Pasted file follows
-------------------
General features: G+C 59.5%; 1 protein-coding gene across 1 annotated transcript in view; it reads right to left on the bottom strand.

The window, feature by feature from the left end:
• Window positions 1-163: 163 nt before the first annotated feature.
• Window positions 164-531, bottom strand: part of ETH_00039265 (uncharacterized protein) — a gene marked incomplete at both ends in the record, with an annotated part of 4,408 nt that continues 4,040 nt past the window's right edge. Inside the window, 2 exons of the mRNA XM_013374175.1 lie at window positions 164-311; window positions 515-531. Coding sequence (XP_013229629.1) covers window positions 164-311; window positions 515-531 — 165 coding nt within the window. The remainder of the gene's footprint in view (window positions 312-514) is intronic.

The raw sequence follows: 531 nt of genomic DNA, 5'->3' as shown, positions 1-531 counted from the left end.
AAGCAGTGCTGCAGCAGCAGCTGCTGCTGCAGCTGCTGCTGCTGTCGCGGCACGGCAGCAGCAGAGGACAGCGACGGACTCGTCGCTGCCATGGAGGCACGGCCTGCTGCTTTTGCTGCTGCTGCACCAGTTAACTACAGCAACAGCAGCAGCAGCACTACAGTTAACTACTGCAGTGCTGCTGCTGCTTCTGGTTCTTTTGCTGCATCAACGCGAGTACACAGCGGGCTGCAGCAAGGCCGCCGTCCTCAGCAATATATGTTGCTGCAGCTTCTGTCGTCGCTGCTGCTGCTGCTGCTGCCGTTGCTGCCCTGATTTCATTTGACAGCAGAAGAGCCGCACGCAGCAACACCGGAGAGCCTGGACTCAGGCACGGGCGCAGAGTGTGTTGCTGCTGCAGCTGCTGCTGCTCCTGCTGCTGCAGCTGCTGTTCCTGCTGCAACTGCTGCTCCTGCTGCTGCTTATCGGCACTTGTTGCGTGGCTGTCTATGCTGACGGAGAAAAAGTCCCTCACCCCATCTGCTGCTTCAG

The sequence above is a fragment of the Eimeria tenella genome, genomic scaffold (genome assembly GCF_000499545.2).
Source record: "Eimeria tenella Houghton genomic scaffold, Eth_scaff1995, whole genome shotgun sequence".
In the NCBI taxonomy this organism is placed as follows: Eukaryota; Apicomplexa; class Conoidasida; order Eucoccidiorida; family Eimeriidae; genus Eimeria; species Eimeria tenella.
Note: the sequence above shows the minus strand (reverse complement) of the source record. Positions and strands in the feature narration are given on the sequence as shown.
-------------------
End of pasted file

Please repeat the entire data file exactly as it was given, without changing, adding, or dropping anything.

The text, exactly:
General features: G+C 59.5%; 1 protein-coding gene across 1 annotated transcript in view; it reads right to left on the bottom strand.

The window, feature by feature from the left end:
• Window positions 1-163: 163 nt before the first annotated feature.
• Window positions 164-531, bottom strand: part of ETH_00039265 (uncharacterized protein) — a gene marked incomplete at both ends in the record, with an annotated part of 4,408 nt that continues 4,040 nt past the window's right edge. Inside the window, 2 exons of the mRNA XM_013374175.1 lie at window positions 164-311; window positions 515-531. Coding sequence (XP_013229629.1) covers window positions 164-311; window positions 515-531 — 165 coding nt within the window. The remainder of the gene's footprint in view (window positions 312-514) is intronic.

The raw sequence follows: 531 nt of genomic DNA, 5'->3' as shown, positions 1-531 counted from the left end.
AAGCAGTGCTGCAGCAGCAGCTGCTGCTGCAGCTGCTGCTGCTGTCGCGGCACGGCAGCAGCAGAGGACAGCGACGGACTCGTCGCTGCCATGGAGGCACGGCCTGCTGCTTTTGCTGCTGCTGCACCAGTTAACTACAGCAACAGCAGCAGCAGCACTACAGTTAACTACTGCAGTGCTGCTGCTGCTTCTGGTTCTTTTGCTGCATCAACGCGAGTACACAGCGGGCTGCAGCAAGGCCGCCGTCCTCAGCAATATATGTTGCTGCAGCTTCTGTCGTCGCTGCTGCTGCTGCTGCTGCCGTTGCTGCCCTGATTTCATTTGACAGCAGAAGAGCCGCACGCAGCAACACCGGAGAGCCTGGACTCAGGCACGGGCGCAGAGTGTGTTGCTGCTGCAGCTGCTGCTGCTCCTGCTGCTGCAGCTGCTGTTCCTGCTGCAACTGCTGCTCCTGCTGCTGCTTATCGGCACTTGTTGCGTGGCTGTCTATGCTGACGGAGAAAAAGTCCCTCACCCCATCTGCTGCTTCAG

The sequence above is a fragment of the Eimeria tenella genome, genomic scaffold (genome assembly GCF_000499545.2).
Source record: "Eimeria tenella Houghton genomic scaffold, Eth_scaff1995, whole genome shotgun sequence".
In the NCBI taxonomy this organism is placed as follows: Eukaryota; Apicomplexa; class Conoidasida; order Eucoccidiorida; family Eimeriidae; genus Eimeria; species Eimeria tenella.
Note: the sequence above shows the minus strand (reverse complement) of the source record. Positions and strands in the feature narration are given on the sequence as shown.